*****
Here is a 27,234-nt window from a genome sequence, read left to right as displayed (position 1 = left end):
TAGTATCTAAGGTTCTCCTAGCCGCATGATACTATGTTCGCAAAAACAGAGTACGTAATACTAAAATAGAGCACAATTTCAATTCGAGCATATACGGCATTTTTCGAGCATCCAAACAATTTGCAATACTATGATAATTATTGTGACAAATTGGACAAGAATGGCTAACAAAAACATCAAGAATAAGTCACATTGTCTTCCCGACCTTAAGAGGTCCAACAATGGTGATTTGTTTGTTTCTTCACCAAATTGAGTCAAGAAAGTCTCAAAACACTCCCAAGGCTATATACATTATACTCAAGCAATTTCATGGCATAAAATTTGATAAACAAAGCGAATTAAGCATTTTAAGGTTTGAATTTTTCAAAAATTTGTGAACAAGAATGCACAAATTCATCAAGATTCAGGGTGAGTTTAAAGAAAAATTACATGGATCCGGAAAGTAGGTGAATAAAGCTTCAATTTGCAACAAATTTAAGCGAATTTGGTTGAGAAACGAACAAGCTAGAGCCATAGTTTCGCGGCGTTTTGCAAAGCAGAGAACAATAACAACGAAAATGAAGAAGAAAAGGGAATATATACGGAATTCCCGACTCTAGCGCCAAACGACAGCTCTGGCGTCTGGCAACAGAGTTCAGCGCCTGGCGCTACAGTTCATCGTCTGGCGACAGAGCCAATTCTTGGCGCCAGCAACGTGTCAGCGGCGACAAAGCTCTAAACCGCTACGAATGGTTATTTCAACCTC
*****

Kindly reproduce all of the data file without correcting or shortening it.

Here is a 27,234-nt window from a genome sequence, read left to right as displayed (position 1 = left end):
TAGTATCTAAGGTTCTCCTAGCCGCATGATACTATGTTCGCAAAAACAGAGTACGTAATACTAAAATAGAGCACAATTTCAATTCGAGCATATACGGCATTTTTCGAGCATCCAAACAATTTGCAATACTATGATAATTATTGTGACAAATTGGACAAGAATGGCTAACAAAAACATCAAGAATAAGTCACATTGTCTTCCCGACCTTAAGAGGTCCAACAATGGTGATTTGTTTGTTTCTTCACCAAATTGAGTCAAGAAAGTCTCAAAACACTCCCAAGGCTATATACATTATACTCAAGCAATTTCATGGCATAAAATTTGATAAACAAAGCGAATTAAGCATTTTAAGGTTTGAATTTTTCAAAAATTTGTGAACAAGAATGCACAAATTCATCAAGATTCAGGGTGAGTTTAAAGAAAAATTACATGGATCCGGAAAGTAGGTGAATAAAGCTTCAATTTGCAACAAATTTAAGCGAATTTGGTTGAGAAACGAACAAGCTAGAGCCATAGTTTCGCGGCGTTTTGCAAAGCAGAGAACAATAACAACGAAAATGAAGAAGAAAAGGGAATATATACGGAATTCCCGACTCTAGCGCCAAACGACAGCTCTGGCGTCTGGCAACAGAGTTCAGCGCCTGGCGCTACAGTTCATCGTCTGGCGACAGAGCCAATTCTTGGCGCCAGCAACGTGTCAGCGGCGACAAAGCTCTAAACCGCTACGAATGGTTATTTCAACCTC